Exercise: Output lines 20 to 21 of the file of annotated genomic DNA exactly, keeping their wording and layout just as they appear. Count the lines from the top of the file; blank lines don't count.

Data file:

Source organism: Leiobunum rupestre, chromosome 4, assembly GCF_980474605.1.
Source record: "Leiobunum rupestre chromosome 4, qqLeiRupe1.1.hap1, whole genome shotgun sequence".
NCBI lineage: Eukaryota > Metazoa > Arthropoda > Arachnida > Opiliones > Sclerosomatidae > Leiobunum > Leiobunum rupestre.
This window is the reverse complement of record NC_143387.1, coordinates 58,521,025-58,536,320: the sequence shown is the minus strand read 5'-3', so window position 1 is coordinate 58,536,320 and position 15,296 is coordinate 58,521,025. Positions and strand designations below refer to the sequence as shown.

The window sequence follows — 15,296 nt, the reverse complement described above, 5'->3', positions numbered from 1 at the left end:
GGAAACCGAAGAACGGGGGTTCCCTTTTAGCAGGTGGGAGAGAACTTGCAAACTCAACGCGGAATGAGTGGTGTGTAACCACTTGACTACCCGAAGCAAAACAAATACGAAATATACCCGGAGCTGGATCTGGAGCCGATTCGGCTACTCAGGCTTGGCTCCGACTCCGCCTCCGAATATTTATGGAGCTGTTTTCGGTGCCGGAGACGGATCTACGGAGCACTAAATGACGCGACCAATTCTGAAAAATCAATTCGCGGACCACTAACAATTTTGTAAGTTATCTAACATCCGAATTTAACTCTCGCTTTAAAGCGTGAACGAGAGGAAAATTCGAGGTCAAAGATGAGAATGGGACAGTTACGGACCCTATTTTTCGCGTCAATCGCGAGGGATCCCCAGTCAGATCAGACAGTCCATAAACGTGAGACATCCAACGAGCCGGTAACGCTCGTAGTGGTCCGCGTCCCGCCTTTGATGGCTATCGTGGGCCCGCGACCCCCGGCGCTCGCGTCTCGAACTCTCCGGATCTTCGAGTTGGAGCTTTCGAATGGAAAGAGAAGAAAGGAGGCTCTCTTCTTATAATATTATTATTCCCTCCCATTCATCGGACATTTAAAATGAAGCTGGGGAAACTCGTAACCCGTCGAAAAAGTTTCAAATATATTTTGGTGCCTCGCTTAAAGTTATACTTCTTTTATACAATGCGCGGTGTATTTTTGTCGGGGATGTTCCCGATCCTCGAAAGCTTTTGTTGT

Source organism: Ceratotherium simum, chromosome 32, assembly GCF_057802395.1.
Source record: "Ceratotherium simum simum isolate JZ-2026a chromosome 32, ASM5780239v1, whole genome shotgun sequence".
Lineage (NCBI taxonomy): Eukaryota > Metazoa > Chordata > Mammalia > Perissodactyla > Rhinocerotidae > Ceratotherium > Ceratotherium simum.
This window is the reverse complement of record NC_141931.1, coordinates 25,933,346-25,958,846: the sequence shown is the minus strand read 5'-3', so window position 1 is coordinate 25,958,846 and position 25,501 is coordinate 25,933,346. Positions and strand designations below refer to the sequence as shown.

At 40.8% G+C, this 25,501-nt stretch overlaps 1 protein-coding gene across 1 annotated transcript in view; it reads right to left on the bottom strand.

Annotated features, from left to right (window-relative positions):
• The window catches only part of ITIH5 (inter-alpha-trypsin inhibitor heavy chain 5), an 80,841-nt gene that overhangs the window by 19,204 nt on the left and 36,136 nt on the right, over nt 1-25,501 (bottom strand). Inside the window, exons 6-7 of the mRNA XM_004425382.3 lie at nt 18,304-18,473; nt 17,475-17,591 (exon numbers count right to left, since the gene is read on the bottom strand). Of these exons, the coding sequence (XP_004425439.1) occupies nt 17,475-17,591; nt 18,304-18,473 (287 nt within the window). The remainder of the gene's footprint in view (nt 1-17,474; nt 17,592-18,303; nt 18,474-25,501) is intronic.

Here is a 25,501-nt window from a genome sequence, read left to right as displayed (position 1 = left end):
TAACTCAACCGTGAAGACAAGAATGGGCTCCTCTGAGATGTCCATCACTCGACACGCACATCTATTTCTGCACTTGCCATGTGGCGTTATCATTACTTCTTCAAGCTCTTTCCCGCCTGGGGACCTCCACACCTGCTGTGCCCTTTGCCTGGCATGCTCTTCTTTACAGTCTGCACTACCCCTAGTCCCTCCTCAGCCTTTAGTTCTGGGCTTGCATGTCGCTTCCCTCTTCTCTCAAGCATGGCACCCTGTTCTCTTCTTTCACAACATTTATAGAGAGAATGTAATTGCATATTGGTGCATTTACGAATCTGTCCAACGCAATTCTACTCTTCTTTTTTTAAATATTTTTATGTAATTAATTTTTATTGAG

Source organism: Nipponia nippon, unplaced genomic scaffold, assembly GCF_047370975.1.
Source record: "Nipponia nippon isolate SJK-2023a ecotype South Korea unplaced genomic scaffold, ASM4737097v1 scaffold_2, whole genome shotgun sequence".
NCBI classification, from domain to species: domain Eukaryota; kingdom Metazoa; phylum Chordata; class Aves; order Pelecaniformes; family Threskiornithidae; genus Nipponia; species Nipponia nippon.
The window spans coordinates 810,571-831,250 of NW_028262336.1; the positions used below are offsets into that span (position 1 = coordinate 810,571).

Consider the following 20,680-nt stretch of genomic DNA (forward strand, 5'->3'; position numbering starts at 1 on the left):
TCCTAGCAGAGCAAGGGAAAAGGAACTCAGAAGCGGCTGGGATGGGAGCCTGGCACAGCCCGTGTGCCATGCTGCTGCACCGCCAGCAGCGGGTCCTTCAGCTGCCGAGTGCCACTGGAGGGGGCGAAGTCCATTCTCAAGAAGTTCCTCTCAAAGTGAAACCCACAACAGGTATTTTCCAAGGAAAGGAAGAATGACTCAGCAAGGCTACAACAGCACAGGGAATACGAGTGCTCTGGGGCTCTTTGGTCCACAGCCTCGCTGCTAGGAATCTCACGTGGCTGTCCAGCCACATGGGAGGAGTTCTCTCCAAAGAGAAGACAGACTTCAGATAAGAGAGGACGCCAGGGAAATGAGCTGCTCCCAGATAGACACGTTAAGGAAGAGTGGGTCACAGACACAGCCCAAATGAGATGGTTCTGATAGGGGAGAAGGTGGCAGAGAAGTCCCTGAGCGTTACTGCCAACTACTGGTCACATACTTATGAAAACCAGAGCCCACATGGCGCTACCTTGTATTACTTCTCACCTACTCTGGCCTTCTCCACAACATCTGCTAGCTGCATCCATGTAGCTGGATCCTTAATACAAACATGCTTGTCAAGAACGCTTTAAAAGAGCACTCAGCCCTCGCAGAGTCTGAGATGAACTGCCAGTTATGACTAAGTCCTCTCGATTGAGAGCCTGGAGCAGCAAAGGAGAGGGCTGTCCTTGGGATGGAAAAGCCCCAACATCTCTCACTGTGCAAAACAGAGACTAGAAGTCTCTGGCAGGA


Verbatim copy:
Consider the following 20,680-nt stretch of genomic DNA (forward strand, 5'->3'; position numbering starts at 1 on the left):
TCCTAGCAGAGCAAGGGAAAAGGAACTCAGAAGCGGCTGGGATGGGAGCCTGGCACAGCCCGTGTGCCATGCTGCTGCACCGCCAGCAGCGGGTCCTTCAGCTGCCGAGTGCCACTGGAGGGGGCGAAGTCCATTCTCAAGAAGTTCCTCTCAAAGTGAAACCCACAACAGGTATTTTCCAAGGAAAGGAAGAATGACTCAGCAAGGCTACAACAGCACAGGGAATACGAGTGCTCTGGGGCTCTTTGGTCCACAGCCTCGCTGCTAGGAATCTCACGTGGCTGTCCAGCCACATGGGAGGAGTTCTCTCCAAAGAGAAGACAGACTTCAGATAAGAGAGGACGCCAGGGAAATGAGCTGCTCCCAGATAGACACGTTAAGGAAGAGTGGGTCACAGACACAGCCCAAATGAGATGGTTCTGATAGGGGAGAAGGTGGCAGAGAAGTCCCTGAGCGTTACTGCCAACTACTGGTCACATACTTATGAAAACCAGAGCCCACATGGCGCTACCTTGTATTACTTCTCACCTACTCTGGCCTTCTCCACAACATCTGCTAGCTGCATCCATGTAGCTGGATCCTTAATACAAACATGCTTGTCAAGAACGCTTTAAAAGAGCACTCAGCCCTCGCAGAGTCTGAGATGAACTGCCAGTTATGACTAAGTCCTCTCGATTGAGAGCCTGGAGCAGCAAAGGAGAGGGCTGTCCTTGGGATGGAAAAGCCCCAACATCTCTCACTGTGCAAAACAGAGACTAGAAGTCTCTGGCAGGA